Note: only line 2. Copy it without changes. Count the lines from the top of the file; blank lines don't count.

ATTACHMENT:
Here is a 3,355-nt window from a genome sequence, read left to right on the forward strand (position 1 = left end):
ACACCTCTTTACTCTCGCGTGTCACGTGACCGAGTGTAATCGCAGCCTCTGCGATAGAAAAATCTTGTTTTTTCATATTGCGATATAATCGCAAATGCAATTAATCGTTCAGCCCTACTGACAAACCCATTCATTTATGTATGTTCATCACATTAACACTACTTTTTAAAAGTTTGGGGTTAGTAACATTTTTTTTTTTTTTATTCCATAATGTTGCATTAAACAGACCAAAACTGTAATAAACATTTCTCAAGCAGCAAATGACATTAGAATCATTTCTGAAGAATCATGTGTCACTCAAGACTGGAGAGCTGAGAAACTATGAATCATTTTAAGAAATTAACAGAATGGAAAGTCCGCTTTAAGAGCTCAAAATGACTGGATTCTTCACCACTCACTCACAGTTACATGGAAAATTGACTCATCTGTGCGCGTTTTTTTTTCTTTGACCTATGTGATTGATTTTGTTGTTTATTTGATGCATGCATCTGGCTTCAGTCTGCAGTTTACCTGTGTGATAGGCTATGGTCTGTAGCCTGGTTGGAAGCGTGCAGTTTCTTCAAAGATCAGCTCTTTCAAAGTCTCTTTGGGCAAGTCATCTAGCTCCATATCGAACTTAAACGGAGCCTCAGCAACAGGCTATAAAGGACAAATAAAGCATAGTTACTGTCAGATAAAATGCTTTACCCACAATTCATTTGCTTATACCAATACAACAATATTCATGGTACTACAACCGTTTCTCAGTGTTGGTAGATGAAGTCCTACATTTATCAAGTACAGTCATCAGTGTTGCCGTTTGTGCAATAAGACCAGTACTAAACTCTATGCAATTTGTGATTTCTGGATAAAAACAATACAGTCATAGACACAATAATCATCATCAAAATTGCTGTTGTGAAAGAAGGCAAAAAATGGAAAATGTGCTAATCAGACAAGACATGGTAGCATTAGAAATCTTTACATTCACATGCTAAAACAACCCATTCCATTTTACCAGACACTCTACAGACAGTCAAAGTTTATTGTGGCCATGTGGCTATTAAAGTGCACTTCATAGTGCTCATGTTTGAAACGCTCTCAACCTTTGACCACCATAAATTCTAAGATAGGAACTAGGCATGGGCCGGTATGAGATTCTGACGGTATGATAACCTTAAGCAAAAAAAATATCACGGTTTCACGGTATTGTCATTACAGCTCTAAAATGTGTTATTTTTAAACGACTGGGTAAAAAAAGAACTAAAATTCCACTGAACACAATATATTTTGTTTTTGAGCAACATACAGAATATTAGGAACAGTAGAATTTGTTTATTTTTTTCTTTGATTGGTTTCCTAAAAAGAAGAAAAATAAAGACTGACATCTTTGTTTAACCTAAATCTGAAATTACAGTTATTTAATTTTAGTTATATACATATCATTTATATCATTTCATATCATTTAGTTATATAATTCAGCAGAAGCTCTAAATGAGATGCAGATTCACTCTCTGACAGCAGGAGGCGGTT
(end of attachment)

ACACCTCTTTACTCTCGCGTGTCACGTGACCGAGTGTAATCGCAGCCTCTGCGATAGAAAAATCTTGTTTTTTCATATTGCGATATAATCGCAAATGCAATTAATCGTTCAGCCCTACTGACAAACCCATTCATTTATGTATGTTCATCACATTAACACTACTTTTTAAAAGTTTGGGGTTAGTAACATTTTTTTTTTTTTTATTCCATAATGTTGCATTAAACAGACCAAAACTGTAATAAACATTTCTCAAGCAGCAAATGACATTAGAATCATTTCTGAAGAATCATGTGTCACTCAAGACTGGAGAGCTGAGAAACTATGAATCATTTTAAGAAATTAACAGAATGGAAAGTCCGCTTTAAGAGCTCAAAATGACTGGATTCTTCACCACTCACTCACAGTTACATGGAAAATTGACTCATCTGTGCGCGTTTTTTTTTCTTTGACCTATGTGATTGATTTTGTTGTTTATTTGATGCATGCATCTGGCTTCAGTCTGCAGTTTACCTGTGTGATAGGCTATGGTCTGTAGCCTGGTTGGAAGCGTGCAGTTTCTTCAAAGATCAGCTCTTTCAAAGTCTCTTTGGGCAAGTCATCTAGCTCCATATCGAACTTAAACGGAGCCTCAGCAACAGGCTATAAAGGACAAATAAAGCATAGTTACTGTCAGATAAAATGCTTTACCCACAATTCATTTGCTTATACCAATACAACAATATTCATGGTACTACAACCGTTTCTCAGTGTTGGTAGATGAAGTCCTACATTTATCAAGTACAGTCATCAGTGTTGCCGTTTGTGCAATAAGACCAGTACTAAACTCTATGCAATTTGTGATTTCTGGATAAAAACAATACAGTCATAGACACAATAATCATCATCAAAATTGCTGTTGTGAAAGAAGGCAAAAAATGGAAAATGTGCTAATCAGACAAGACATGGTAGCATTAGAAATCTTTACATTCACATGCTAAAACAACCCATTCCATTTTACCAGACACTCTACAGACAGTCAAAGTTTATTGTGGCCATGTGGCTATTAAAGTGCACTTCATAGTGCTCATGTTTGAAACGCTCTCAACCTTTGACCACCATAAATTCTAAGATAGGAACTAGGCATGGGCCGGTATGAGATTCTGACGGTATGATAACCTTAAGCAAAAAAAATATCACGGTTTCACGGTATTGTCATTACAGCTCTAAAATGTGTTATTTTTAAACGACTGGGTAAAAAAAGAACTAAAATTCCACTGAACACAATATATTTTGTTTTTGAGCAACATACAGAATATTAGGAACAGTAGAATTTGTTTATTTTTTTCTTTGATTGGTTTCCTAAAAAGAAGAAAAATAAAGACTGACATCTTTGTTTAACCTAAATCTGAAATTACAGTTATTTAATTTTAGTTATATACATATCATTTATATCATTTCATATCATTTAGTTATATAATTCAGCAGAAGCTCTAAATGAGATGCAGATTCACTCTCTGACAGCAGGAGGCGGTT